In 2016 THC featured a piece on the 1908 National League pennant race (Finishing The Season Strong), as well as the equally astonishing American League race which is less well known. At the time, Retrosheet had not yet reached the 1908 season in its day by day reconstruction of box scores. Now that information is available and we used it to look at the season ending performance of the key players on the three NL contenders; Honus Wagner, Christy Mathewson, and Mordecai Peter Centennial "Three Finger" Brown.
To recap the earlier piece, over the last seven weeks of the season the Pirates, Giants, and Cubs collectively won 110 games while losing only 39. Since they went 19-19 in the games between them it means they won 91 of the 111 games they played against the other five teams. I was also able to find some of information regarding the workload of Mathewson and Brown in those weeks.
On July 17, Honus Wagner was hitting .315 with substantial power for the deadball era having twenty doubles, eleven triples and seven home runs. Because we don't have RBI and walk data for each individual game there are some limits to my analysis since we cannot calculate on-base percentage but what we now know is that after that date Wagner hit .396. During the final 12 games with the teams changing positions in the standings almost daily Honus hit .479 with 22 hits in 46 at-bats.
The big shortstop led the league in hits, doubles, triples, RBI, stolen bases, batting average, on-base percentage, slugging, and total bases. And finished second in home runs.
Pittsburgh won 34 of its last 50 games and finished third.
For both Big Six and Three Finger we are using July 27 as the date to bifurcate their seasons. One limit to our data is we only have total runs given up by appearance and not earned runs which is significant since there were so many more errors in baseball games a century ago. Since however we have total earned runs for the season I am going to use the season ratio of runs/earned runs to calculate a imputed ERA for parts of the season.
The Giants ace carried the heaviest workload of his career in 1908, appearing in 56 games, starting 44, and tossing 391 innings. In 86 games as of July 27, Mathewson had already pitched 211 innings, winning 18 and losing 7. He'd given up 157 hits (6.7/9 innings), walked 30 (1.3/9 innings), accumulated 148 strikeouts and had a ERA of 1.75.
Over the next 64 games, Matty picked up the pace, posting astonishing numbers, making 24 appearances of which 17 were starts, winning 19 and losing only 2. In 166 innings he gave up 109 hits (5.9/9 innings), walked eleven (0.6/9 innings), and struck out 103 with a ERA of 0.87. An extraordinary performance even for the deadball era.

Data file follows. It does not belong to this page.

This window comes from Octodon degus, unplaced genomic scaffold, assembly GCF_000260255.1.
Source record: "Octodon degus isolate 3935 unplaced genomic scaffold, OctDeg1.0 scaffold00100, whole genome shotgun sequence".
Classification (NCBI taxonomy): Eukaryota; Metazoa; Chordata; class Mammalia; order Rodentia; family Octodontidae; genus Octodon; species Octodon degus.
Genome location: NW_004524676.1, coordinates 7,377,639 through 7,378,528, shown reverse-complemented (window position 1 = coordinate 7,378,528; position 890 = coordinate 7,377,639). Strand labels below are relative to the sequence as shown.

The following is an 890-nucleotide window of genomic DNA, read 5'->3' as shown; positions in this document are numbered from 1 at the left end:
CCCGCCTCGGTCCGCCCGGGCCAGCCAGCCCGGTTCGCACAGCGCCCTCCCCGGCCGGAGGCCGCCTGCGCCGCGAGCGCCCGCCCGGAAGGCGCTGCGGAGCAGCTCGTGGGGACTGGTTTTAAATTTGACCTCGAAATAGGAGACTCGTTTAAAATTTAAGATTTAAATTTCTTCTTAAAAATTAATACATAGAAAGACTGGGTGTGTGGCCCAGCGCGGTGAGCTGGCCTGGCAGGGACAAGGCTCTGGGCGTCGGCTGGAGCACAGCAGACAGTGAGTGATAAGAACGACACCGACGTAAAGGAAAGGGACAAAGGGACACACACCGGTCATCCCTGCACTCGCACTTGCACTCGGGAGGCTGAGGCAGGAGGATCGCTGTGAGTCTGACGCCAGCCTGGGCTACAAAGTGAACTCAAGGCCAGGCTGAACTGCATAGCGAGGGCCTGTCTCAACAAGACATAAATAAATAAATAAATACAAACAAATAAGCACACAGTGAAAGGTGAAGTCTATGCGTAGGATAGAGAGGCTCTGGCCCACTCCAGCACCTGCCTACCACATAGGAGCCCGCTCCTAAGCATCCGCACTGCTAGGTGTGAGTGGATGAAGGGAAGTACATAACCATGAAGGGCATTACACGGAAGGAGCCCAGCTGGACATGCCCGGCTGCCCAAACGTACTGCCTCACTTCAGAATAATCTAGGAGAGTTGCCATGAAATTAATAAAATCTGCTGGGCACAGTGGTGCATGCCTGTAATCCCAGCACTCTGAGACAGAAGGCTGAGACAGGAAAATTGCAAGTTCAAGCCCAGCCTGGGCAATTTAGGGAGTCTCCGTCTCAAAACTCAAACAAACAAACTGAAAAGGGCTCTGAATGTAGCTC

Unfortunately for Matty, the season was not yet over. The exhausted pitcher had to make two more starts, losing both, including the playoff game against the Chicago Cubs. Even with those final starts, his record from July 27 to the end of season was 19-4 with a ERA of 1.05. His hits per 9 innings rose to 6.2 and walks remained the same at 0.6.
The Giants won 36 of their final 50 and finished second.
Three Finger Brown
In contrast to Mathewson, Brown had a consistent usage rate throughout the season and his performance was also consistent. On July 27, Mordecai's record was 15 wins and 3 losses, with a ERA of 1.43. More importantly he'd thrown only 144.2 innings, 32% fewer than Matty. In those innings he gave up 94 hits (5.9/9 innings) and 20 walks (1.3/9 innings), striking out 57.
Over the remainder of the season Brown threw almost as many innings as Matty, 167.2, winning 14 and losing 6, with a ERA of 1.48. He yielded 121 hits (6.5/9 innings), 29 walks (1.5/9 innings), while striking out 66.
The Cubs only lost 9 of their last 49 games, winning the pennant, and going on to beat the Tigers to win the World Series, their last until 2016.
It looks like Frank Chance had more confidence in his pitching staff than did John McGraw, the Giants manager. Brown started only 31 games, pitching 312 innings. Ed Ruelbach started 35, tossing 297 innings and winning 24 games, while Jack Pfiester started 29 with 242 innings and Orval Overall winning 15 while starting 27 and throwing 225 innings.
Matty started 44 games, laboring for 391 innings, while #2 starter Hooks Wiltse began 38 games, going 330 innings and winning 23. After that it was up for grabs with Doc Crandall starting 24 and going 12-12, Joe McGinnity posting a 11-7 record in 20 starts over 186 innings, and Dummy Taylor and Red Ames each starting 15 games and completing less than 40%, at a time when 60% was league average.